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STUDIO: 20th Century Fox
MSRP: $16.99
RATED: R
RUNNING TIME: 101 minutes
SPECIAL FEATURES:

  • Commentary by The Strause Brothers and producer John Davis
  • Commentary by Alec Gillis and Tom Woodruff
  • Unrated Footage Marker
  • Red Band Trailer
  • Green Band Trailer




The Pitch

Continuing the franchise that proves that fanboys need to be real careful what they wish for.

The Humans

Steven Pasquale, John Ortiz, Reiko Aylesworth, Johnny Lewis, Ariel Gade



Obviously, Ann Coulter reproducing wasn’t going to turn out well…



The Aliens

The Predalien, assorted xenomorphs

The Predators

A shipload of stiffs, a Cleaner

The Nutshell

Continuing directly after the events of the first Alien vs. Predator, the ship carrying the rescue team of Predators and the corpse of the Predator protagonist is leaving earth…until the alien chestburster subletting said Predator corpse’s body decides to have a coming out party.  Things on the ship then go as expected as this new xenomorph, a mixture of Predator and Alien (the Predalien…clever, no?) makes quick work of our green-blooded friends (non-Vulcans, FYI) and the ship crashes back to earth near the small Colorado town of Crested Butte, CO.  The Predalien, which is also a queen that can dispense with the whole egg / face-hugging portion of the life cycle and inject multiple embryos directly into victims’ stomachs, then quickly starts adding to the brood.  Meanwhile, back on the Predator homeworld, a Predator “cleaner” is dispatched to earth to deal with the Alien threat; and more than a few humans again get caught up in the resulting off-worlder smackdown.





The Lowdown

I’m like all of you.  In the winter of 1990 I saw Predator 2 (a highly underrated flick by the way) and I saw the Alien skull that was placed in the Predator ship as an in joke by the filmmakers and I was excited that the two franchise universes had collided in a most unexpected way.  Then of course all holy hell broke loose in genre circles.  Immediate calls go out to combine these two franchises – Alien and Predator – into an uber-franchise and fanboy wet dream.  It took 14 years: 14 years of graphic novels and a gazillion video games, before it happened.  The end product?  Alien vs. Predator.  The result?  Yet even more calls for the head – and subsequently the spinal column and other vital organs – of genre whipping boy W.S., mass seppuku and a pronounced spike in phenelzine prescriptions.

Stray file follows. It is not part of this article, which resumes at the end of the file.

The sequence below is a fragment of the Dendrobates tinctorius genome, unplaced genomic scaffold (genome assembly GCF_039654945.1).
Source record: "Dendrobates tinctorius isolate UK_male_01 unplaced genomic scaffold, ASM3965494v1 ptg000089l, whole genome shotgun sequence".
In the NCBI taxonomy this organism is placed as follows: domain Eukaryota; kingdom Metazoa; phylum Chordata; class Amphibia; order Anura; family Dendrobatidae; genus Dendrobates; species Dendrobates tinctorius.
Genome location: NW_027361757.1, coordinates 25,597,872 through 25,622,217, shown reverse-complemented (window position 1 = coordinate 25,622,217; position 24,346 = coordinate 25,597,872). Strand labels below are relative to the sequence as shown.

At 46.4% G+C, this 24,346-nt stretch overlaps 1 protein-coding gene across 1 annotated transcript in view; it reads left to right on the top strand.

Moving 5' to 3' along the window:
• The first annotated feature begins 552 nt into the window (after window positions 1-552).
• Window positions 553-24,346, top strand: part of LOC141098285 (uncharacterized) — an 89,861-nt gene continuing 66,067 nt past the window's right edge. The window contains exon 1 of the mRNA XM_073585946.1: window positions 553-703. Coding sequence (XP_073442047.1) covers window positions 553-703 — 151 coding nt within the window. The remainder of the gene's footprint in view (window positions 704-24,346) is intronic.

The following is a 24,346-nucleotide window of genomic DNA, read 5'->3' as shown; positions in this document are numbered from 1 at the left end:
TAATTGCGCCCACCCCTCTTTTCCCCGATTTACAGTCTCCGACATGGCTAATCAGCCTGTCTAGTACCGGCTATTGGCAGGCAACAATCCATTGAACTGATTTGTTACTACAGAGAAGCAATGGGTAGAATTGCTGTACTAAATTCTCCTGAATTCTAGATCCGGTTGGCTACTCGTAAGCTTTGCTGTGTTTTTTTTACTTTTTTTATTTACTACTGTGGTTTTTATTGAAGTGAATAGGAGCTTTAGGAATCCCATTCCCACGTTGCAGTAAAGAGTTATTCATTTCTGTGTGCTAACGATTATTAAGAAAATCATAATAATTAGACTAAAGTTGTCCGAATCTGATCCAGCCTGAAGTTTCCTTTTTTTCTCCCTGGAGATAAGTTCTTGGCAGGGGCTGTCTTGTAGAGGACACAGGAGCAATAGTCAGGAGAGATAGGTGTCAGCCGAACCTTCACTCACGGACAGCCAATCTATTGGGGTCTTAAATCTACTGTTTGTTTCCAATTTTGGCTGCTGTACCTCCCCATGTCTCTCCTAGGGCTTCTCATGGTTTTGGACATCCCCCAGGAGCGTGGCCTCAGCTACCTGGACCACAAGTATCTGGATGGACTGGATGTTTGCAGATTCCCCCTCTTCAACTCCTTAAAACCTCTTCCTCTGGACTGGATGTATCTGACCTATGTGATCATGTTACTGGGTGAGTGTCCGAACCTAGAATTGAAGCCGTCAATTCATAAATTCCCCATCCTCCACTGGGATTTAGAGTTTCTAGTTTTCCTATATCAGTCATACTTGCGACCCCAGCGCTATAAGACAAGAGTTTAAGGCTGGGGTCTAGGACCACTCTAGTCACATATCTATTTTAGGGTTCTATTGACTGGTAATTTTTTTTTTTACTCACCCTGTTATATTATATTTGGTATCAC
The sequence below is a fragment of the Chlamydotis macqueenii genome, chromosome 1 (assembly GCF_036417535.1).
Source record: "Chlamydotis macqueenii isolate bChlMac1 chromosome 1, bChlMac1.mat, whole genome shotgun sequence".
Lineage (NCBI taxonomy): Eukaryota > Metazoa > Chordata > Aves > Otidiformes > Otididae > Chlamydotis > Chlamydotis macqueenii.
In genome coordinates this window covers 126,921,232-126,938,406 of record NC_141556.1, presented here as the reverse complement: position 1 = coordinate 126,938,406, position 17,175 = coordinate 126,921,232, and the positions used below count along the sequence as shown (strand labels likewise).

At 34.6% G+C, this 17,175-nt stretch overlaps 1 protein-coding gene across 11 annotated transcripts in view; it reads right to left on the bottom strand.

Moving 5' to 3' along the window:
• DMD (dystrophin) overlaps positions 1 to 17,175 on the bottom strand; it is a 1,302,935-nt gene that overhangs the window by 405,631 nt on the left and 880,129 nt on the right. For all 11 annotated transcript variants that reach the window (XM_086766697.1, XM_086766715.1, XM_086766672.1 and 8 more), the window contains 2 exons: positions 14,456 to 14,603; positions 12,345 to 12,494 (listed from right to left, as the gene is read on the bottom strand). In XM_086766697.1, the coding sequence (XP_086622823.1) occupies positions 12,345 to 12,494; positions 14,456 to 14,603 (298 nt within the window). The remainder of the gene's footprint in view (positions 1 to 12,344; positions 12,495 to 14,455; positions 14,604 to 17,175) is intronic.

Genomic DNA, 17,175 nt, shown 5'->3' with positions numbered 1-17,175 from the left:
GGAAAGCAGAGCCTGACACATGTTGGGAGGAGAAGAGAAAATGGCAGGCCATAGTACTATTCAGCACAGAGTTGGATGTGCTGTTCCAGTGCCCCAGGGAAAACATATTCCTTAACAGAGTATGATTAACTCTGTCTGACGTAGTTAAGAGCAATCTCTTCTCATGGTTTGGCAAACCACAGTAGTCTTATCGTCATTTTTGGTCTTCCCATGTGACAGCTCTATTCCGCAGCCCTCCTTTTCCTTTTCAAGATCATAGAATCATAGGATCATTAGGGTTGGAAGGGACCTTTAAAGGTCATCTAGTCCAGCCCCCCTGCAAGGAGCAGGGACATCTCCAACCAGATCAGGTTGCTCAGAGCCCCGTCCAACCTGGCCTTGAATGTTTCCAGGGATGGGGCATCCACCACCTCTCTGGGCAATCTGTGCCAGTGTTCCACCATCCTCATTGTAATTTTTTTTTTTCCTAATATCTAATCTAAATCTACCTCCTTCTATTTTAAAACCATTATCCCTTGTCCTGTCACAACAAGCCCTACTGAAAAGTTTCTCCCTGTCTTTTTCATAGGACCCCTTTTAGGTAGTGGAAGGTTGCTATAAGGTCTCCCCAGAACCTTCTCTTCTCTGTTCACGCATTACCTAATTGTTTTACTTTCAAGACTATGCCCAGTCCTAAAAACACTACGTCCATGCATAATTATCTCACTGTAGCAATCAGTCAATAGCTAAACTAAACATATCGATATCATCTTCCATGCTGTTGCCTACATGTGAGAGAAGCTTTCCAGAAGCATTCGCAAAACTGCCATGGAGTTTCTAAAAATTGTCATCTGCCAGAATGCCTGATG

No big surprise here that the Aliens quickly changed their attack style from facehugging to assgrabbing…



My take on the flick?  Well, I didn’t hate it, but then again I’ve discovered that I can readily check my brain at the door in my declining years (and subsequently my balls after having been married for almost 10 years…but let’s stay on topic, shall we?).  The original got more things wrong than right, but it did feature some worthwhile E.T. on E.T. action, and if you know the story of the video games and comic books, it did make a serious attempt to try to be faithful to the mythology established in them to a certain extent.  Now comes along Aliens vs. Predator: Requiem, which again tries to be somewhat faithful to the AVP mythology established in the graphic novels and video games, succeeding somewhat, but again is dragged down in places by what it doesn’t get right.



“We’re surrounded by ferocious killer Aliens!  What are we going to do?”
“Well I don’t about you assholes, but I’m sticking tight until Jack Bauer arrives…”



The Good: AVPR finally delivers what was promised way way back in those bullshit, handjob promos for Alien3.  We were promised “On Earth…everyone can hear you scream.”  Yet instead we got simply more far flung deep space shit instead.  Hicks and Newt were FUBAR within two minutes and Ripley became a skinhead. No action anywhere near our fair little blue floating orb.  AVPR rectified that: xenomorph terra firma action. And not stuck away in the most remote area of the world.  There are Aliens running around the local sewers, hardware store, high school, hospital, and hell, probably checking out the nearest strip club and hitting Taco Bell on a border run for all we know.